October is Arts and Humanities Month nationally and in Little Rock. Americans for the Arts has identified a different arts topic to be posted for each day in the month. We end today with “Art That Changed Me.”
So many possibilities: Oliver!, the first production I saw; reading The Comedy of Errors (first Shakespeare play I read); the Missouri State University production of The Normal Heart; seeing George Seurat’s Sunday Afternoon on the Island La Grand Jatte or a Jackson Pollock piece both at the Art Institute of Chicago; Diego Rivera’s Two Women in the Arkansas Arts Center collection; hearing David Belcher play the piano in Rhapsody in Blue or the Arkansas Symphony playing Firebird Suite; the list goes on an on.
I grew up with the arts. I grew up valuing the arts. Art has moved me, made me laugh, made me cry, made me think, pretty much my entire life. All art changes me in some fashion.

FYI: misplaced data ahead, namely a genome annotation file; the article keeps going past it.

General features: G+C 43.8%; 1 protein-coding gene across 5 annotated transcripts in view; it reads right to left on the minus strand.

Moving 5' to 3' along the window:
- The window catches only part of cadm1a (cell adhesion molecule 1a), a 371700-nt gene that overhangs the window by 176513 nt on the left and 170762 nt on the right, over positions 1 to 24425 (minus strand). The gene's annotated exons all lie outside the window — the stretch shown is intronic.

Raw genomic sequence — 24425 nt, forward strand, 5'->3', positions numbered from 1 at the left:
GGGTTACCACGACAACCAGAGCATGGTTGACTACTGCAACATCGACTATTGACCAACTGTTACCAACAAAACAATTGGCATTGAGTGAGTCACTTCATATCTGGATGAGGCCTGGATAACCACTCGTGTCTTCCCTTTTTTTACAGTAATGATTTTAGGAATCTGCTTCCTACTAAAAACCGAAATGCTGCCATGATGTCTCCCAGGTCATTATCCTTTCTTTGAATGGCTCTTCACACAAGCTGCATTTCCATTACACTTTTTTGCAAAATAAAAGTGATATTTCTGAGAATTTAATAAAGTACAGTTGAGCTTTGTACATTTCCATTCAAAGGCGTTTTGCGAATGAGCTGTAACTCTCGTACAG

So, I’ll cheat and talk about Art that Changed Little Rock. Again, many choices, but it is easier to be more objective about that. With the recent re-exposure of the original 1937 facade of the Museum of Fine Arts, that made me think of photos of the original building which were sent to me by Lally Brown. She is a granddaughter of Nettie Robinson, who was the first (and longtime) director of the Museum of Fine Arts.
For many years, this facade was inside a gallery of the Arkansas Arts Center. I have long said this facade was one of my favorite pieces in the Arkansas Arts Center collection. Now, it will once again be a portal through which people will enter and experience the arts.
Photo from the collection of Lally Brown.
The Museum of Fine Arts changed Little Rock. It was the first cultural institution that was an art facility. It provided a place to take classes and started to inspire people to aspire for more and better art. It served as the foundation for the Arkansas Arts Center and all that it has offered. Most of Little Rock’s performing and visual arts entities can trace their heritage to the Museum of Fine Arts.
It all started here.